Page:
risk of developing a severe and potentially fatal illness known as
The panel also recommended not giving smallpox vaccine to anyone who
family or household member with either skin condition because the virus
the vaccine could be transmitted to them.
The panel's chairman, Dr. John F. Modlin of Dartmouth Medical School,
the criteria might exclude an estimated 7 percent to 17 percent of
Americans from receiving the vaccine.
Individuals infected by the AIDS virus and women who are pregnant, or
are trying to become pregnant, should also not be given the vaccine, the
Modern knowledge about the safety of the vaccine is limited because the
government stopped standard use of smallpox vaccine in 1972 as the
was being eradicated from the world.
Earlier this year, researchers reported that 36.4 percent of volunteers
a study missed school, work, or recreation or had difficulty sleeping
receiving a dose of the smallpox vaccine that was used before smallpox
declared eradicated in 1980.
Individuals with severe reactions might be treated with either of 2
One is vaccinia immune globulin, a drug that is derived from the blood
individuals who have been immunized against smallpox, and is now in
supply. The government owns the only stores.
The other is cidofovir, a drug that experts hope might be effective
vaccinia, the virus in the vaccine that protects against smallpox.
Cidofovir must be injected, is dangerous, and its only approved use is
a different virus.
Another reason for instituting the monitoring system is to maintain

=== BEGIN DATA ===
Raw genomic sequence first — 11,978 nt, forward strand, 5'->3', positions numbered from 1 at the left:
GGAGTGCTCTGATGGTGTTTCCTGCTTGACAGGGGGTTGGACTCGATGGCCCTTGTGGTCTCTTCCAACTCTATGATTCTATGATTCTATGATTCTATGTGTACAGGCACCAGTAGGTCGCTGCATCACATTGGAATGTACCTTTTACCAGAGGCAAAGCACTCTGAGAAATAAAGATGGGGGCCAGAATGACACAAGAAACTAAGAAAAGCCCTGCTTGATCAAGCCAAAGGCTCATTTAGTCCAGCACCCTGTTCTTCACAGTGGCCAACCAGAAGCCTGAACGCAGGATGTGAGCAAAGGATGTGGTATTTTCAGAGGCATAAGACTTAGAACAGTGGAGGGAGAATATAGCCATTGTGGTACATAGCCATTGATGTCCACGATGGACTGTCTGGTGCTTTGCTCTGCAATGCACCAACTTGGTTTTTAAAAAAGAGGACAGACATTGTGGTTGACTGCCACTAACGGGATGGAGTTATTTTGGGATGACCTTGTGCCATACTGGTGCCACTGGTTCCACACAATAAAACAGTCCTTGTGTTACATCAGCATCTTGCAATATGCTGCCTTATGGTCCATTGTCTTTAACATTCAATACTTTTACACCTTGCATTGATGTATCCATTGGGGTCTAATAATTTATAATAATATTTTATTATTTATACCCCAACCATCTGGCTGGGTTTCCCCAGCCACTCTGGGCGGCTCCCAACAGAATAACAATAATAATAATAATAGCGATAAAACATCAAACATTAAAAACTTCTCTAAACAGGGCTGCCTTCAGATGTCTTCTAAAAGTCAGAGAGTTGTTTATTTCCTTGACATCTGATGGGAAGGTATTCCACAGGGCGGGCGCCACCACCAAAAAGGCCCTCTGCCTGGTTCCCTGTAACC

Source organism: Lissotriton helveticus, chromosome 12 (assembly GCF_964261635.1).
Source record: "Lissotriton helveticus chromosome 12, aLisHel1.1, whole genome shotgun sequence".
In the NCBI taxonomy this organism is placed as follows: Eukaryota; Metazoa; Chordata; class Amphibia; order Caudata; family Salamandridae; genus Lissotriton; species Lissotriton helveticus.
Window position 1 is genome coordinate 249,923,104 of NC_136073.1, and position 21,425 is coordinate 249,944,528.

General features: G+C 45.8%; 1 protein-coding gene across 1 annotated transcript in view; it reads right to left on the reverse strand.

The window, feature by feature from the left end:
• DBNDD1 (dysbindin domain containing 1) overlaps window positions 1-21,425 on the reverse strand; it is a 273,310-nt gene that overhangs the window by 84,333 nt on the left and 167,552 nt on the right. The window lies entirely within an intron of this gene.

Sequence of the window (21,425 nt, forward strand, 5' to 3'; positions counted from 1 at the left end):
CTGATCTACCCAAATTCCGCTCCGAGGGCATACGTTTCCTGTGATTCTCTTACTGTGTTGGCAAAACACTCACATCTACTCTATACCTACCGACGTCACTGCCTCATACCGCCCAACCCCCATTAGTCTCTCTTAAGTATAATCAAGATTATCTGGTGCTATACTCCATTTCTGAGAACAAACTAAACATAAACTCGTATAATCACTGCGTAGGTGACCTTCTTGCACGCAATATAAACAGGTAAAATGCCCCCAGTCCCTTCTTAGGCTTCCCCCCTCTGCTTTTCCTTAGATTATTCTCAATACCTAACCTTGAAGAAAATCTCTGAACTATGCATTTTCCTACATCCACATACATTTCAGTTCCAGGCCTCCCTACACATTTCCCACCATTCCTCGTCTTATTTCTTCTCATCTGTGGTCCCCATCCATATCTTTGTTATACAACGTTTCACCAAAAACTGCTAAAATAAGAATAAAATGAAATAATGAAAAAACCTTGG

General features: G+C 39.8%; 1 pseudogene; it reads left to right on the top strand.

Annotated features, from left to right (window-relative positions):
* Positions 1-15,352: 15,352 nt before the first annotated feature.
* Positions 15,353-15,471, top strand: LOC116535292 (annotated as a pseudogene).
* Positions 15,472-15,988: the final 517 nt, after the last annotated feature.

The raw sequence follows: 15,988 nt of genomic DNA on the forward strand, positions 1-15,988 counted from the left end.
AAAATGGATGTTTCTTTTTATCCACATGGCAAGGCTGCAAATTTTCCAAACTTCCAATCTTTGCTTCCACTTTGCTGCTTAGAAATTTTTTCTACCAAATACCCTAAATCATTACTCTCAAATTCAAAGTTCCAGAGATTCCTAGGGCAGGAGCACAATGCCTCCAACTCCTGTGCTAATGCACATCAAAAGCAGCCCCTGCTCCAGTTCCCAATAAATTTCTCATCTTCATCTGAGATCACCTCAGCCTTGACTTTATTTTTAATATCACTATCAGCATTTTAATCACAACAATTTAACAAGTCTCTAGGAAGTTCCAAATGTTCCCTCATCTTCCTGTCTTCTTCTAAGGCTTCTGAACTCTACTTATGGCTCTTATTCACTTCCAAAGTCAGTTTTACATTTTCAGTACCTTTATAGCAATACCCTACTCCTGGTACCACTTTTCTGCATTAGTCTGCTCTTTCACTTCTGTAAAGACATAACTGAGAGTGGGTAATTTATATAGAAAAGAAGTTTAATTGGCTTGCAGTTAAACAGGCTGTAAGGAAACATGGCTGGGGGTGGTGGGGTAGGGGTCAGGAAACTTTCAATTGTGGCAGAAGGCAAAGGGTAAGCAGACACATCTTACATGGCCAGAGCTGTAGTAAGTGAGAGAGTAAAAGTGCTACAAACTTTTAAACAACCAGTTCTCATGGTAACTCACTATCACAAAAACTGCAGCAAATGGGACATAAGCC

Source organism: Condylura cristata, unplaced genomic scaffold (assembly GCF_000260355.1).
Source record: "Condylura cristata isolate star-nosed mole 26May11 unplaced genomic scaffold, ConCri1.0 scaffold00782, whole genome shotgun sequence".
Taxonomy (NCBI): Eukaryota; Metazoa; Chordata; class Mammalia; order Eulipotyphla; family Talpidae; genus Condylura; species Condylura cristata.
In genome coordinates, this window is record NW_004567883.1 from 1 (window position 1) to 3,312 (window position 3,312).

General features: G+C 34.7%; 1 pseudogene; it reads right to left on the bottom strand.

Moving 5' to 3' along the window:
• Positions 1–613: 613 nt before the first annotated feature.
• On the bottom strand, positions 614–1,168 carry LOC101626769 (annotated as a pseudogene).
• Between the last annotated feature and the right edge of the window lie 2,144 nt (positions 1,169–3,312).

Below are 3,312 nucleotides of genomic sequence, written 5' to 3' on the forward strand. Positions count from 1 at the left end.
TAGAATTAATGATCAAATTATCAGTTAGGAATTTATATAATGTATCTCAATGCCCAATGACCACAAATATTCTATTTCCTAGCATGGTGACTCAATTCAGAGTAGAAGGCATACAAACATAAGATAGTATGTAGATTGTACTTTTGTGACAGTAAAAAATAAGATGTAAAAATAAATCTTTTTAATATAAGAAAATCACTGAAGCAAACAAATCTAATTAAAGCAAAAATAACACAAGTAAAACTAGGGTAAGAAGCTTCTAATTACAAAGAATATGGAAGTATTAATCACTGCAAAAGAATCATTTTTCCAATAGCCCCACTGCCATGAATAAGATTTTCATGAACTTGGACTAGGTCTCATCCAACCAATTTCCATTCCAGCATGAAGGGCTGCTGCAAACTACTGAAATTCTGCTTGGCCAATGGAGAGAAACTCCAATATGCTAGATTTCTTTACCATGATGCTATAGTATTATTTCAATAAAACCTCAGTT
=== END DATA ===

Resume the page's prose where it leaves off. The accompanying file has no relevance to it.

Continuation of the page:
credibility and public confidence, Dr. Mootrey said. Last year during
anthrax attacks, the centers were widely criticized for failing to
communicate pertinent information about anthrax in a timely manner to
health officials, doctors and the public.
The monitoring system will require extensive cooperation from state and
local health departments and hospitals to resolve a number of issues,
including liability for the health professionals involved. The centers
to start discussions with state and territorial health officials on
Most experts at the meeting were cautiously optimistic about the plan.
Dr. Guthrie S. Birkhead, an official of the New York State Health
Department, called the plan comprehensive but underscored the need for
health officials and hospitals to immediately talk through the issues.
Dr. Kent Sepkowitz, an infectious disease expert at Memorial
Sloan-Kettering Cancer Center in Manhattan, complimented the center for
developing "a good system," but added that "it will take months for it
go right and that is a reason to go slowly at first."
Under the monitoring system, each hospital worker will be given a
identification number at the time of vaccination.
The recipients will also receive a telephone hotline number to report
possible adverse effect like fever, a spreading rash or altered mental
status caused by encephalitis.
An estimated 35 percent, or 175 000, of the recipients are expected to
the hotline, where the staff will provide advice and refer those needing
immediate care to their doctors.